Matt Leverton profiles Matt Harvey
Openmind 153, Sept/ Oct 2008
Poets through the ages have battled mental demons, and mild-mannered Matt Harvey is no exception. Often described as a stand-up poet, Harvey pokes gentle fun at being a modern, liberal, enlightened man, while also being exactly that.
As well as being a regular on Radio 4's Saturday Live programme, Harvey performs at cabarets, festivals and colleges. He is also invited to mental health conferences to provide some "light relief", as he describes it.
His journey to becoming a poet came via the Self Heal Association, a Devon-based psychotherapeutic residential community he attended in his early twenties. "I had been a troubled teenager, with acute unhappiness really," is how he reflects on his experience. "Various inexplicable things happened and I went into therapy to hold myself together. The whole process was very compelling and fascinating, and I jumped in at the deep end."
After his own therapy was complete the charitable community's director asked him to stay on and become a helper. When they put on a cabaret to engage with the local community Harvey went on to compère the event, and this kick-started his love of live performance.
Having experienced both sides of the therapeutic process was one of the reasons Matt was later invited to talk at mental health conferences. "The first conference I was invited to speak at was entitled 'Isolation and Connection' and I thought 'What am I going to talk about?', and then I looked at my work and thought, well, it is all about isolation and connection," he exclaims.
One character of Harvey's who is always well received is Empath Man. "Empath Man wasn't always Empath Man. He took part in a drugs trial that went horribly wrong. It was for an anti-pessimism drug called Optiagra for middle-aged men who find it difficult to get their hopes up."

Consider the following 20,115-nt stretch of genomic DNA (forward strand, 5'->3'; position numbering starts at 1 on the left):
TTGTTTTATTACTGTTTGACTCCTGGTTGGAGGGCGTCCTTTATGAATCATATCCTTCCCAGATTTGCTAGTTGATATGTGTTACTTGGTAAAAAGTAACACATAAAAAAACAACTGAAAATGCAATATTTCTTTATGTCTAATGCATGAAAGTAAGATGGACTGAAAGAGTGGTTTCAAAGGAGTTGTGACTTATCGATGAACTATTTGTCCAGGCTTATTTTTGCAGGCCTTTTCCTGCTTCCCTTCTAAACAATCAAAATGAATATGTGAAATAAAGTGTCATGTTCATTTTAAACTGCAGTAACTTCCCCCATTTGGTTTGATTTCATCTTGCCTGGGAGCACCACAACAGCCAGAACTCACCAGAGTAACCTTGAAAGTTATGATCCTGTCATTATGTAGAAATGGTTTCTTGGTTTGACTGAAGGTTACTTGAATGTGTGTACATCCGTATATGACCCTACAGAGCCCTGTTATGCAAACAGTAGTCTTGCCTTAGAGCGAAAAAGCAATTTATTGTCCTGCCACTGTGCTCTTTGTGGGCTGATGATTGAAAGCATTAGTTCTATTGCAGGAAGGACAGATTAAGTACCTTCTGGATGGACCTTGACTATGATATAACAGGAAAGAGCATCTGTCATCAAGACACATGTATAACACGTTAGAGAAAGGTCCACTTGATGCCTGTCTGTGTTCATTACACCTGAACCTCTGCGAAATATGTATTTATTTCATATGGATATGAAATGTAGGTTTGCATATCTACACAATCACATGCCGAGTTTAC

Dealing with mental health experiences through writing is a common form of therapy but not one that Harvey has benefited from himself. However, he recognises that creative people need an outlet. "If they are not creative they aren't going to feel 'right'. They may not be thinking 'This is my therapy', but by going into other people's points of view and the conflicts that are in drama, we are exploring our own inner conflicts. You can understand your own points of view better through that process."
A by-product of chairing conferences is that Harvey has become increasingly interested in the relationship between service users and staff. "We are all struggling with the human condition in some way, nobody gets out of here alive," he jokes. "I feel we all have an experiences of anxiety and depression, whether minor or not, and whatever our roles."
Harvey also holds some strong views on psychiatrists. "Some of them are very outdated. That isn't true of all psychiatrists but it is of many. I was very surprised that they aren't required to do any work on themselves. At its most extreme they can see each aberration as a chemical imbalance and people's stories aren't taken into consideration." But with characteristic empathy Matt concedes, "They have enormous responsibilities and probably need more support than criticism, so I won't lay into them too much."
Matt Harvey's collected poems The Hole in the Sum of my Parts is published by the Poetry Trust and available at www.mattharvey.co.uk